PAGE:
Washington, D.C. — The Commodity Futures Trading Commission today announced the U.S. District Court for the District of New Jersey issued a default order of final judgment against Illinois-based Valdas Dapkus on November 28. On May 4, the court issued a default order of final judgement against two entities Dapkus controlled—Tradewale LLC and Tradewale Managed Fund.
The court’s orders resolve the CFTC’s September 2021 action against Dapkus and the Tradewale entities, finding all defendants liable for fraudulently soliciting members of the public for investments in a purported retail off-exchange foreign currency fund managed by Tradewale and misappropriating investor funds. The Tradewale entities were also found liable for failure to register as commodity trading advisors (CTA). [See CFTC Press Release No. 8438-21]
The orders require Dapkus and the Tradewale entities to pay, jointly and severally, $713,520 in restitution and a $2,140,560 penalty. The orders also impose permanent injunctions on Dapkus and the Tradewale entities, barring them from, among other things, trading on CFTC-regulated markets and from engaging in conduct in violation of the Commodity Exchange Act (CEA) as alleged in the complaint.
The September 2021 complaint alleged, among other things, that in soliciting members of the public to trade, Tradewale made various material misrepresentations and omissions, including that it had a “unique trading system” using “artificial intelligence” to trade forex. Tradewale also claimed it generated average monthly returns of 4%-11% and average yearly returns of over 55% with “minimal risk.” The complaint further alleged that, although Tradewale’s solicitation materials claimed accounts could be “easily accessed,” most, if not all, of Tradewale’s customers in the United States were never able to withdraw funds from their accounts. Instead, the defendants misappropriated customer funds for unauthorized purposes, including misappropriation of funds in bank accounts Dapkus established and was the sole signatory.
In its orders and related opinions, the court found the complaint sufficiently alleged Dapkus and the Tradewale entities intentionally made material misrepresentations and omissions to entice individuals to deposit and invest funds with Tradewale and then misappropriated those funds for their own benefit. The court further found the Tradewale entities received approximately $713,520 from approximately 17 customers and that none of those customers received any return of their principal investment.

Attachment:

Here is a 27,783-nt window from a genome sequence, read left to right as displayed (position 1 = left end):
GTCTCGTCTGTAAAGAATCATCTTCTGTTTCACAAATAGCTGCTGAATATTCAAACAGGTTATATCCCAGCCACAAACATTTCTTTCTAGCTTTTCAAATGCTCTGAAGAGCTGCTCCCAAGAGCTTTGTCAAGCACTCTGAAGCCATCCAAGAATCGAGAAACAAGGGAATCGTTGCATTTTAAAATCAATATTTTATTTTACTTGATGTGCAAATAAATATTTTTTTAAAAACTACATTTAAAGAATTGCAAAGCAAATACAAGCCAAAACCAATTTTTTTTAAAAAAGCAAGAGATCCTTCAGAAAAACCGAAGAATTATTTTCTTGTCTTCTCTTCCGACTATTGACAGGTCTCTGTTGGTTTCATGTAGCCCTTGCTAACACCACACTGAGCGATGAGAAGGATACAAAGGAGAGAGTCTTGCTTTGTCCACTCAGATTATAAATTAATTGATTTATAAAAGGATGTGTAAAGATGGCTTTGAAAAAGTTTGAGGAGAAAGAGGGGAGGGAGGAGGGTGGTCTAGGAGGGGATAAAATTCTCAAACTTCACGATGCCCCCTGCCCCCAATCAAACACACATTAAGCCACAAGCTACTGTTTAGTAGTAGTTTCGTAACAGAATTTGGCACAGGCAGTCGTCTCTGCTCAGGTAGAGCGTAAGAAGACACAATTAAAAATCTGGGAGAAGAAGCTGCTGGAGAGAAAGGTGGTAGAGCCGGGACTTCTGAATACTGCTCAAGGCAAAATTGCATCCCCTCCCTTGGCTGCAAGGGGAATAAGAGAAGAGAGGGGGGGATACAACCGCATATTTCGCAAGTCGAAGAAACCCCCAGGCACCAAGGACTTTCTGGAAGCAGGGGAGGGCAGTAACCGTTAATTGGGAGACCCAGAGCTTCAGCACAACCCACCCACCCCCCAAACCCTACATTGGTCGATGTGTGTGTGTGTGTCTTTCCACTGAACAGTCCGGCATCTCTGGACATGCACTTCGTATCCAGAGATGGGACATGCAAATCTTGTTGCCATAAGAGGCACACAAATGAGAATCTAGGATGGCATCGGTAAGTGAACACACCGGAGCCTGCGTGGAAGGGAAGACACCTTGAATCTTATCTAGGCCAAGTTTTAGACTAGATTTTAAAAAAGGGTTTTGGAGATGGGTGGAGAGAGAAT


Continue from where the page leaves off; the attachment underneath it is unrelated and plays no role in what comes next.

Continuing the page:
The court also found that, according to the allegations in the complaint, the Tradewale entities acted as CTAs because they solicited funds for an investment vehicle by way of the mail or other means of interstate commerce and did so without being registered with the CFTC.
The CFTC cautions that orders requiring repayment of funds to victims may not result in the recovery of any money lost because the wrongdoers may not have sufficient funds or assets. The CFTC will continue to fight vigorously for the protection of customers and to ensure the wrongdoers are held accountable.
The Division of Enforcement staff responsible for this matter are Katie Rasor, Lara Turcik, Christopher Giglio, David MacGregor, Lenel Hickson, and Manal Sultan.
CFTC Fraud Advisories
The CFTC has issued several customer protection Fraud Advisories and Articles that provide information about how customers can detect, avoid, and report scams.
The CFTC also strongly urges the public to verify a company’s registration with the CFTC before committing funds. If unregistered, a customer should be wary of providing funds to that company. A company’s registration status can be found using NFA BASIC.
Customers and other individuals can report suspicious activities or information, such as possible violations of commodity trading laws, to the Division of Enforcement via a toll-free hotline 866-FON-CFTC (866-366-2382), file a tip or complaint online, or contact the Whistleblower Office. Whistleblowers may be eligible to receive between 10 and 30 percent of the monetary sanctions collected paid from the CFTC Customer Protection Fund financed through monetary sanctions paid to the CFTC by violators of the CEA.